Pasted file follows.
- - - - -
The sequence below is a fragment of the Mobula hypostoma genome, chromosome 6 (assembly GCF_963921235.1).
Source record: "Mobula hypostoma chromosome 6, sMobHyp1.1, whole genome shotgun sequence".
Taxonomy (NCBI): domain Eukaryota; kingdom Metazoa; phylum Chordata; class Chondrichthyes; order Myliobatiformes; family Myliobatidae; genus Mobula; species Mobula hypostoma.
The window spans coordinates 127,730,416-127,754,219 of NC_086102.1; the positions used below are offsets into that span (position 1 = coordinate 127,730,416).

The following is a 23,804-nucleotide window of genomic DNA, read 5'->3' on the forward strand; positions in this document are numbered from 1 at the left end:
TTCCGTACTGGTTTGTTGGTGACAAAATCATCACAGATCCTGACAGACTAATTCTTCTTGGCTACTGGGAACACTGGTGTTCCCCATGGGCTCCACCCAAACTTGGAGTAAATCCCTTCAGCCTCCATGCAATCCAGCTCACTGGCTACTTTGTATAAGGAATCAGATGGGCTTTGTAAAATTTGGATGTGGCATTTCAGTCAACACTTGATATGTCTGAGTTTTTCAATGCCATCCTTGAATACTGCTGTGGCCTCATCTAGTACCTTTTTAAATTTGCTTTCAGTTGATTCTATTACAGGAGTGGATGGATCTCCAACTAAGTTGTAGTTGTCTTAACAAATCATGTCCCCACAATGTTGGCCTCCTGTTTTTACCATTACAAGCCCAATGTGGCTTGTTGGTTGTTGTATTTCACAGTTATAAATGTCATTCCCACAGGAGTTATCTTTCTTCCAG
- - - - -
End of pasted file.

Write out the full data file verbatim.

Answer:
The sequence below is a fragment of the Mobula hypostoma genome, chromosome 6 (assembly GCF_963921235.1).
Source record: "Mobula hypostoma chromosome 6, sMobHyp1.1, whole genome shotgun sequence".
Taxonomy (NCBI): domain Eukaryota; kingdom Metazoa; phylum Chordata; class Chondrichthyes; order Myliobatiformes; family Myliobatidae; genus Mobula; species Mobula hypostoma.
The window spans coordinates 127,730,416-127,754,219 of NC_086102.1; the positions used below are offsets into that span (position 1 = coordinate 127,730,416).

The following is a 23,804-nucleotide window of genomic DNA, read 5'->3' on the forward strand; positions in this document are numbered from 1 at the left end:
TTCCGTACTGGTTTGTTGGTGACAAAATCATCACAGATCCTGACAGACTAATTCTTCTTGGCTACTGGGAACACTGGTGTTCCCCATGGGCTCCACCCAAACTTGGAGTAAATCCCTTCAGCCTCCATGCAATCCAGCTCACTGGCTACTTTGTATAAGGAATCAGATGGGCTTTGTAAAATTTGGATGTGGCATTTCAGTCAACACTTGATATGTCTGAGTTTTTCAATGCCATCCTTGAATACTGCTGTGGCCTCATCTAGTACCTTTTTAAATTTGCTTTCAGTTGATTCTATTACAGGAGTGGATGGATCTCCAACTAAGTTGTAGTTGTCTTAACAAATCATGTCCCCACAATGTTGGCCTCCTGTTTTTACCATTACAAGCCCAATGTGGCTTGTTGGTTGTTGTATTTCACAGTTATAAATGTCATTCCCACAGGAGTTATCTTTCTTCCAG